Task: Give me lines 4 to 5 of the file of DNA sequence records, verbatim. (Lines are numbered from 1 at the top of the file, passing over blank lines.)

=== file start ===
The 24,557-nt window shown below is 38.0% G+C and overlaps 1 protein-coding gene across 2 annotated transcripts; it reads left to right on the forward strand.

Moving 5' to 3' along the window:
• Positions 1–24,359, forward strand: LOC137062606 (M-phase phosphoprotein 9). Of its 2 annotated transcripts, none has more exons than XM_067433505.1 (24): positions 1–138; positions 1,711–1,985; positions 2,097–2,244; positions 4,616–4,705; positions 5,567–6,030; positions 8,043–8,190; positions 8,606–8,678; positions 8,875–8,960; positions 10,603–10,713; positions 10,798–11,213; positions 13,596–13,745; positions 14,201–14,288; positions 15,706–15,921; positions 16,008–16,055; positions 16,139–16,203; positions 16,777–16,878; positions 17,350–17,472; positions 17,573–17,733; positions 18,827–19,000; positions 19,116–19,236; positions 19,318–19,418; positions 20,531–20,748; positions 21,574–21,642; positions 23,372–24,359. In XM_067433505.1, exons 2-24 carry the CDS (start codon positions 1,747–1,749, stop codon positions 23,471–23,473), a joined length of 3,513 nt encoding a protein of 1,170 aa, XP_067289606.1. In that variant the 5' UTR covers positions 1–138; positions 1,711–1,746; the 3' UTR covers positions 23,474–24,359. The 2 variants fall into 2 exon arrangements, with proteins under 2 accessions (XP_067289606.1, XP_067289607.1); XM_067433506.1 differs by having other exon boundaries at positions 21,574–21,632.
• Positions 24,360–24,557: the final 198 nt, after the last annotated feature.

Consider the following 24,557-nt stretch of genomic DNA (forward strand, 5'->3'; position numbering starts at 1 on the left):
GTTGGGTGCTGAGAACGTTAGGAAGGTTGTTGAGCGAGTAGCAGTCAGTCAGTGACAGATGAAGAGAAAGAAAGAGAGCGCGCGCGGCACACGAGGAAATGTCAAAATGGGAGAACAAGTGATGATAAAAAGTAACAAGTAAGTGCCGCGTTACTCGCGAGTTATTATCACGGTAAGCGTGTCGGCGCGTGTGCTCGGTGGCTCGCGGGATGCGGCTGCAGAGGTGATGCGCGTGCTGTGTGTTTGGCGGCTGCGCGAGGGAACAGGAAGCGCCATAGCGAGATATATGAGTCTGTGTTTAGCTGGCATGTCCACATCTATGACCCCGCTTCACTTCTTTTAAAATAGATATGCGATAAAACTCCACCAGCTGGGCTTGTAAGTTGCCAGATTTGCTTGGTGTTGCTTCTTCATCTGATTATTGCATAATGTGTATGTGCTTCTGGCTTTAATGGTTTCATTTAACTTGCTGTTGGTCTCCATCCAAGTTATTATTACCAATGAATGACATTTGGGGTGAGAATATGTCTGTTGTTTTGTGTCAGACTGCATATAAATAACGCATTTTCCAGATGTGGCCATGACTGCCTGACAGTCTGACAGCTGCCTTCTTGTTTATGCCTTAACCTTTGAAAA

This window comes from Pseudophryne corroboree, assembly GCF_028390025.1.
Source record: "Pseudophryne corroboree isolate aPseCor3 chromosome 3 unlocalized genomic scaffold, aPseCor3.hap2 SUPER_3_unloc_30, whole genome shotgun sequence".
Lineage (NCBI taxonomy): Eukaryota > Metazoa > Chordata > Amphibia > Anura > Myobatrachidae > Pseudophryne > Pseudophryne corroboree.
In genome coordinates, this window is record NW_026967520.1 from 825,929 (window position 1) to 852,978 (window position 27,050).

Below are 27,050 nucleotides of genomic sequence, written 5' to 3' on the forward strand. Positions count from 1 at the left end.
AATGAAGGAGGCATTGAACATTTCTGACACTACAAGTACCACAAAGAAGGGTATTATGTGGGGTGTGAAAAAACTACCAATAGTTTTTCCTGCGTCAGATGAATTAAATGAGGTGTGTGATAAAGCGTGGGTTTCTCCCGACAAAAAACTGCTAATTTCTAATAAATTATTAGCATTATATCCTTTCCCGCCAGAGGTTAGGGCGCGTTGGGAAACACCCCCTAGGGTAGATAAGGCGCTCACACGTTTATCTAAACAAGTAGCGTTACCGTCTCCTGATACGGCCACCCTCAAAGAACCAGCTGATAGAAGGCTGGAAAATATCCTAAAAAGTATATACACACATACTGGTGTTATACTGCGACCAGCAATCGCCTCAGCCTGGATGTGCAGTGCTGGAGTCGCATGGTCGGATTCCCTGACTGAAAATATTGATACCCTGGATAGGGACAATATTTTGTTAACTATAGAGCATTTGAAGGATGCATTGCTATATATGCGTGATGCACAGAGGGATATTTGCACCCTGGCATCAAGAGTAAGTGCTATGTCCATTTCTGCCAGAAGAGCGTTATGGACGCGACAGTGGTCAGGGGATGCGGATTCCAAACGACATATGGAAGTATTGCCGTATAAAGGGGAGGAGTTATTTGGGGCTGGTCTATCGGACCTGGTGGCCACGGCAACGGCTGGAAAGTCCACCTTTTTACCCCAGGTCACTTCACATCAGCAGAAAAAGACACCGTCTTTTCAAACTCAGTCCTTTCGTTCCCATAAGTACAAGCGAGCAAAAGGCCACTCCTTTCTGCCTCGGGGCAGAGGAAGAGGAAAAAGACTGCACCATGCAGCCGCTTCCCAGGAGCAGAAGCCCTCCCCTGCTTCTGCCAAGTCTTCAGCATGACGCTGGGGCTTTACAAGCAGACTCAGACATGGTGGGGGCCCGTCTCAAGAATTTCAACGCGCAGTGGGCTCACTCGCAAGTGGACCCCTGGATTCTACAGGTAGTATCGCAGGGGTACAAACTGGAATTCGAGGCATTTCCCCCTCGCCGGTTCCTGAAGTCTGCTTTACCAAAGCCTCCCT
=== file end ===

• Positions 24,360–24,557: the final 198 nt, after the last annotated feature.

Consider the following 24,557-nt stretch of genomic DNA (forward strand, 5'->3'; position numbering starts at 1 on the left):